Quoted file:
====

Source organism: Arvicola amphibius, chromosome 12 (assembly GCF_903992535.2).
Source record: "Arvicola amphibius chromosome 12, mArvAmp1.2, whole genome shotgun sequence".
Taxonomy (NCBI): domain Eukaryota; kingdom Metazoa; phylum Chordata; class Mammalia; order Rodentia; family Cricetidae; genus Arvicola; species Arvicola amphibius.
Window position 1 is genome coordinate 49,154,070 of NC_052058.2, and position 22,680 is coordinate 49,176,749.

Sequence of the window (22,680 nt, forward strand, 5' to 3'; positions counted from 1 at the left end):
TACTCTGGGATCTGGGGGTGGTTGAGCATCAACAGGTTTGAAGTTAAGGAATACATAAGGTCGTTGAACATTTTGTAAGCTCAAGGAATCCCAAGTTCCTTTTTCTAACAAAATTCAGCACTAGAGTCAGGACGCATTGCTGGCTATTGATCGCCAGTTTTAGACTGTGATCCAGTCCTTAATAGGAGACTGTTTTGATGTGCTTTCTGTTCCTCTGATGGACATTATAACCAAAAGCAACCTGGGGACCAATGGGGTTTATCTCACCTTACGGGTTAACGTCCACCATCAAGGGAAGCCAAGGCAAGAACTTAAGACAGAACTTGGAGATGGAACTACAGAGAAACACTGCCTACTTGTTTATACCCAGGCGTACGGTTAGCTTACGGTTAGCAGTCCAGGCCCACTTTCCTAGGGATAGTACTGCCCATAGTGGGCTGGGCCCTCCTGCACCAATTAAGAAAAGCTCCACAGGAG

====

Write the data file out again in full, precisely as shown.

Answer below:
Source organism: Arvicola amphibius, chromosome 12 (assembly GCF_903992535.2).
Source record: "Arvicola amphibius chromosome 12, mArvAmp1.2, whole genome shotgun sequence".
Taxonomy (NCBI): domain Eukaryota; kingdom Metazoa; phylum Chordata; class Mammalia; order Rodentia; family Cricetidae; genus Arvicola; species Arvicola amphibius.
Window position 1 is genome coordinate 49,154,070 of NC_052058.2, and position 22,680 is coordinate 49,176,749.

Sequence of the window (22,680 nt, forward strand, 5' to 3'; positions counted from 1 at the left end):
TACTCTGGGATCTGGGGGTGGTTGAGCATCAACAGGTTTGAAGTTAAGGAATACATAAGGTCGTTGAACATTTTGTAAGCTCAAGGAATCCCAAGTTCCTTTTTCTAACAAAATTCAGCACTAGAGTCAGGACGCATTGCTGGCTATTGATCGCCAGTTTTAGACTGTGATCCAGTCCTTAATAGGAGACTGTTTTGATGTGCTTTCTGTTCCTCTGATGGACATTATAACCAAAAGCAACCTGGGGACCAATGGGGTTTATCTCACCTTACGGGTTAACGTCCACCATCAAGGGAAGCCAAGGCAAGAACTTAAGACAGAACTTGGAGATGGAACTACAGAGAAACACTGCCTACTTGTTTATACCCAGGCGTACGGTTAGCTTACGGTTAGCAGTCCAGGCCCACTTTCCTAGGGATAGTACTGCCCATAGTGGGCTGGGCCCTCCTGCACCAATTAAGAAAAGCTCCACAGGAG